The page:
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Yingying Pan

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    Lunch & Poster Display session (ID 58)

    • Event: ELCC 2019
    • Type: Poster Display session
    • Track:
    • Presentations: 1
    • Moderators:
    • Coordinates: 4/11/2019, 12:30 - 13:00, Hall 1
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      171P - Previous exposure to bevacizumab indicated inferior benefits from PD-1/PD-L1 inhibitors in nonsquamous NSCLC (ID 344)

      12:30 - 13:00  |  Author(s): Yingying Pan

      • Abstract


      Bevacizumab is known to enhance the effects of immunotherapy. The landmark IMPOWER150 has demonstrated that the addition of atezolizumab to bevacizumab plus chemotherapy significantly improved survival outcomes among patients with metastatic nonsquamous NSCLC. However, the impact of previous use of bevacizumab on the efficacy of PD-1/PD-L1 inhibitors remained unclear.

      a9ded1e5ce5d75814730bb4caaf49419 Methods

      Between Oct 2016 to Sep 2019, 113 patients who were treated with PD-1/PD-L1 inhibitors either as a standard of care or on a clinical trial at Shanghai Pulmonary Hospital were identified. Patients who had prior exposure to immunotherapeutic agents, or death within 4 weeks from the first dose of ICIs treatment were excluded from the analysis. The information regarding previous exposure to bevacizumab was reviewed in electronic medical record.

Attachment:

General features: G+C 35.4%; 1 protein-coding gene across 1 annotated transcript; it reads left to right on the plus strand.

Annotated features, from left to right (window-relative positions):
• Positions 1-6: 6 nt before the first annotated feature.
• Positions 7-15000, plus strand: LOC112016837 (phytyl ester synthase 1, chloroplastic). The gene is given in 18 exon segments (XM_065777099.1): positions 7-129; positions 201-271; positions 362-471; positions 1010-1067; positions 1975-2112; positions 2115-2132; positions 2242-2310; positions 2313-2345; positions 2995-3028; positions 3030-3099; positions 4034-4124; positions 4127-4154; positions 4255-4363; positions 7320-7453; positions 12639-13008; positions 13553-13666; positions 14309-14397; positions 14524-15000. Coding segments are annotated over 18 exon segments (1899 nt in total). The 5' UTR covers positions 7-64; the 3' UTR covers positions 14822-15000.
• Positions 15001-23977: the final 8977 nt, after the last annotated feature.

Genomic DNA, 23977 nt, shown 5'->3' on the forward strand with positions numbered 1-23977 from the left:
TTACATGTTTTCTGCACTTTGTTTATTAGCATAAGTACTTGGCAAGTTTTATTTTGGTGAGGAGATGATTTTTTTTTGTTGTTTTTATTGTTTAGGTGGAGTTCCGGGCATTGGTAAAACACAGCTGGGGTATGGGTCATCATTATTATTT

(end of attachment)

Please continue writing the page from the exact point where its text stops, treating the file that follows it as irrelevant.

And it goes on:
20c51b5f4e9aeb5334c90ff072e6f928 Results

      The median age of enrolled patients was 63 years (range, 29 to 82). Regarding histology, 59.2% (67/113) had nonsquamous NSCLC and 40.8% (46/113) had squamous cell carcinoma. Overall, 16 patients (14.2%) previously received bevacizumab therapy, all of whom had nonsquamous NSCLC. Interestingly, patients who were previous exposure to bevacizumab had shorter PFS than those who were not (1.9 versus 4.3 months, P = 0.017). We then divided patients into 3 groups: arm 1 (16 patients, previous exposure to bevacizumab), arm 2 (51 patients, nonsquamous NSCLC who were not previous exposure to bevacizumab), arm 3 (46 patients, squamous cell carcinoma). The PFS was significantly different between arm 1 and arm 2 (1.9 versus 4.3 months, P = 0.023) or arm 3 (1.9 versus 4.2 months, P = 0.045), but not arm 2 and arm 3 (4.3 versus 4.2 months, P = 0.736). Patients in arm 1 also had inferior ORR (14.3% versus 29.4% versus 29.5%, P = 0.342) and DCR (42.9% versus 70.6% versus 68.2%, P = 0.05) compared with arm 2 and arm 3. Multivariate analysis identified previous exposure to bevacizumab as being independently associated with poorer PFS (HR = 1.9, 95%CI, 1.01-3.59, P = 0.048).

      fd69c5cf902969e6fb71d043085ddee6 Conclusions

      Previous use of bevacizumab indicated inferior benefits from PD-1/PD-L1 inhibitors in nonsquamous NSCLC.

      b651e8a99c4375feb982b7c2cad376e9 Legal entity responsible for the study

      The authors.

      213f68309caaa4ccc14d5f99789640ad Funding

      Has not received any funding.

      682889d0a1d3b50267a69346a750433d Disclosure

      All authors have declared no conflicts of interest.